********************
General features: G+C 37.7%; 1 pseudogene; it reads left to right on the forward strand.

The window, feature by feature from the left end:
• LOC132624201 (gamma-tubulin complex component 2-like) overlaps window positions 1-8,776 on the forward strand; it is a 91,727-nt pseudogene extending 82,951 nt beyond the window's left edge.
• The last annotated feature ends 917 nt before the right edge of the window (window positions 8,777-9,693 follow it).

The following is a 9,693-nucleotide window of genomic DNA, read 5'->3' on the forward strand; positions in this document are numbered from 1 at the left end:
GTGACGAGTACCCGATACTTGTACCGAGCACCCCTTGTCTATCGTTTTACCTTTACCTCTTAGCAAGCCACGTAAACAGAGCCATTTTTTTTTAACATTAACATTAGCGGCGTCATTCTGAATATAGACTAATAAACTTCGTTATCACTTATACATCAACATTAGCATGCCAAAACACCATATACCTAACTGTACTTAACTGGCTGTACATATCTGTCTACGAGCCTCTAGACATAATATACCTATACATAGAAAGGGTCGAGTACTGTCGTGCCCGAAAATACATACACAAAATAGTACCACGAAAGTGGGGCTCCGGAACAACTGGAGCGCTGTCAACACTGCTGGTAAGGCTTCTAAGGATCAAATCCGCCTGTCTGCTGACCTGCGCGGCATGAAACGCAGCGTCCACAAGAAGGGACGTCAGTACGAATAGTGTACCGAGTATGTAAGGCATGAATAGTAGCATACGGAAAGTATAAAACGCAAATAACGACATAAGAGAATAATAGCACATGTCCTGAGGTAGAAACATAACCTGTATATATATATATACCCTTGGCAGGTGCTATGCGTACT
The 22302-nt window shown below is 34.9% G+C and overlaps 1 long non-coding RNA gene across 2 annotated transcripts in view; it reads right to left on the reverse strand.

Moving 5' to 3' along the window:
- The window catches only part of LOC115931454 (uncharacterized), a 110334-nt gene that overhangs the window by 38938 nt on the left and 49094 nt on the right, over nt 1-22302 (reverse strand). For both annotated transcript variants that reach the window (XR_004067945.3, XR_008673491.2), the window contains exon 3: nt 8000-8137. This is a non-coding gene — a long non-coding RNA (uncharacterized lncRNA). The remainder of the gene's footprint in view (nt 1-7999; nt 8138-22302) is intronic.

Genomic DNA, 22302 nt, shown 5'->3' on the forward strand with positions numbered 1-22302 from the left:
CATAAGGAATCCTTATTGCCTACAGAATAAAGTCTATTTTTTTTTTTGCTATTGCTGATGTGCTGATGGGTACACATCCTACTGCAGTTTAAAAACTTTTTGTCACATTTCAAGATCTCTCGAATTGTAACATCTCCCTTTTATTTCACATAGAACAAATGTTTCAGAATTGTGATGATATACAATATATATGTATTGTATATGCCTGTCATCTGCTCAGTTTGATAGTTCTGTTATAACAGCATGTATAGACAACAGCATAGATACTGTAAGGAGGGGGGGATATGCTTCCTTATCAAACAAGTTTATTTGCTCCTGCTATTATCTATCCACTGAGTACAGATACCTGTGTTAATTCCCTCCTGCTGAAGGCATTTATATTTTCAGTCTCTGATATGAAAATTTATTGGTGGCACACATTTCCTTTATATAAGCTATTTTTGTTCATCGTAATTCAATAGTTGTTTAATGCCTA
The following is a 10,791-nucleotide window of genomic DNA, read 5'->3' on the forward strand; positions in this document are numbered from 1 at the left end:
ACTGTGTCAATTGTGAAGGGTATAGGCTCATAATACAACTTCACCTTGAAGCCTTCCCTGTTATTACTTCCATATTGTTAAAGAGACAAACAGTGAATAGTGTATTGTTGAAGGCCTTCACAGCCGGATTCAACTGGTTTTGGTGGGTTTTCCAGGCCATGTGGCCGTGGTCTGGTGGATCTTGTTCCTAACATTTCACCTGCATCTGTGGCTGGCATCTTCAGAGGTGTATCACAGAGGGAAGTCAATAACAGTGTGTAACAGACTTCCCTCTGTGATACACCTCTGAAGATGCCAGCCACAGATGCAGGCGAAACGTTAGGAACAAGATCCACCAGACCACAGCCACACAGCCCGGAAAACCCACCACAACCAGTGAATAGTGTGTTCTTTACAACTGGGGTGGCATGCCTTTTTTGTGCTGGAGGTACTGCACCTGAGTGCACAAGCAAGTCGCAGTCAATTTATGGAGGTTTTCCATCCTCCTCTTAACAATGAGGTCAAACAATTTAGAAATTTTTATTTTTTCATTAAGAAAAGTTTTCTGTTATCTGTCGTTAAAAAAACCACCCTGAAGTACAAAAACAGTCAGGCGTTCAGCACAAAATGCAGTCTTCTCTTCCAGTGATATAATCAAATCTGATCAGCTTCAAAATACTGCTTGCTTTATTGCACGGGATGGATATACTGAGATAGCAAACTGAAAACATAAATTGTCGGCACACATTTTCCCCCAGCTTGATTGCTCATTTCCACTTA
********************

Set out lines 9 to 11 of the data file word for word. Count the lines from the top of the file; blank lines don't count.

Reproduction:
- The window catches only part of LOC115931454 (uncharacterized), a 110334-nt gene that overhangs the window by 38938 nt on the left and 49094 nt on the right, over nt 1-22302 (reverse strand). For both annotated transcript variants that reach the window (XR_004067945.3, XR_008673491.2), the window contains exon 3: nt 8000-8137. This is a non-coding gene — a long non-coding RNA (uncharacterized lncRNA). The remainder of the gene's footprint in view (nt 1-7999; nt 8138-22302) is intronic.

Genomic DNA, 22302 nt, shown 5'->3' on the forward strand with positions numbered 1-22302 from the left:
CATAAGGAATCCTTATTGCCTACAGAATAAAGTCTATTTTTTTTTTTGCTATTGCTGATGTGCTGATGGGTACACATCCTACTGCAGTTTAAAAACTTTTTGTCACATTTCAAGATCTCTCGAATTGTAACATCTCCCTTTTATTTCACATAGAACAAATGTTTCAGAATTGTGATGATATACAATATATATGTATTGTATATGCCTGTCATCTGCTCAGTTTGATAGTTCTGTTATAACAGCATGTATAGACAACAGCATAGATACTGTAAGGAGGGGGGGATATGCTTCCTTATCAAACAAGTTTATTTGCTCCTGCTATTATCTATCCACTGAGTACAGATACCTGTGTTAATTCCCTCCTGCTGAAGGCATTTATATTTTCAGTCTCTGATATGAAAATTTATTGGTGGCACACATTTCCTTTATATAAGCTATTTTTGTTCATCGTAATTCAATAGTTGTTTAATGCCTA